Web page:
From Market Making to Matchmaking: Does Bank Regulation Harm Market Liquidity?
Speaker: Prof. Haoxiang Zhu (Massachusetts Institute of Technology)
|Prof. Haoxiang Zhu (Massachusetts Institute of Technology)|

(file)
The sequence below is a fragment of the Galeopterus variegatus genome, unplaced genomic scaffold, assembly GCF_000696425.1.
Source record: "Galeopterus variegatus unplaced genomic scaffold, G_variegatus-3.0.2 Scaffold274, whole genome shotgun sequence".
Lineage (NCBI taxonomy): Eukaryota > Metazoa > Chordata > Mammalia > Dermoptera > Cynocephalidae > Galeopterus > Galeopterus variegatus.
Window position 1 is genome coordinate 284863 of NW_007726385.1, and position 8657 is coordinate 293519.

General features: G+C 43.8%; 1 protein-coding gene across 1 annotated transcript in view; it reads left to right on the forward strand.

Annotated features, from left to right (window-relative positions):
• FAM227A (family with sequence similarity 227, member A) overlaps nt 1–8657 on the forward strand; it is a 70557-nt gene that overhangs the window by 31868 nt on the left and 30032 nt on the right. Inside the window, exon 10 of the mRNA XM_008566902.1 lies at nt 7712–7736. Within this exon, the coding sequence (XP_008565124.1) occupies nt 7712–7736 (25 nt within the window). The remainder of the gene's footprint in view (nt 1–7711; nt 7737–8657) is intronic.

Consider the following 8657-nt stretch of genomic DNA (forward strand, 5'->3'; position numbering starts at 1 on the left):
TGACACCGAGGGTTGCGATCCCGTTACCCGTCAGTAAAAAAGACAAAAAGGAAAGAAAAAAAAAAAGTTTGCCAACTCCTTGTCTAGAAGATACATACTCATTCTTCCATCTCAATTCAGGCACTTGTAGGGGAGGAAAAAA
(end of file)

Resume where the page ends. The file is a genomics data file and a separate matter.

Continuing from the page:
|Post-crisis bank regulations, such as Basel III and the Volcker Rule, raised the market making costs of bank-aﬃliated dealers. We show that the increase in banks dealers’ balance sheet costs can, somewhat surprisingly, reduce customers’ average transaction costs and increase their overall welfare. In the model, bank dealers both provide market making services to customers and invest in a search technology that matches buyers and sellers (matchmaking). If balance sheet costs are low, bank dealers underinvest in the matchmaking technology to preserve market making proﬁts, even when customers are better oﬀ trading directly with each other via search. An increase in balance sheet costs incentivizes bank dealers to invest in the technology and shift their business towards matchmaking, especially if they face competitive pressure from non-bank dealers that are not subject to bank regulations. As a result, this shift to matchmaking reduces customers’ average transaction costs and increases their overall welfare. Predictions from our model are supported by recent evidence in US corporate bond markets. Overall, our results show that post-crisis bank regulation has the unintended beneﬁt of replacing costly balance sheet of banks by more eﬃcient technology in ﬁnancial intermediation.|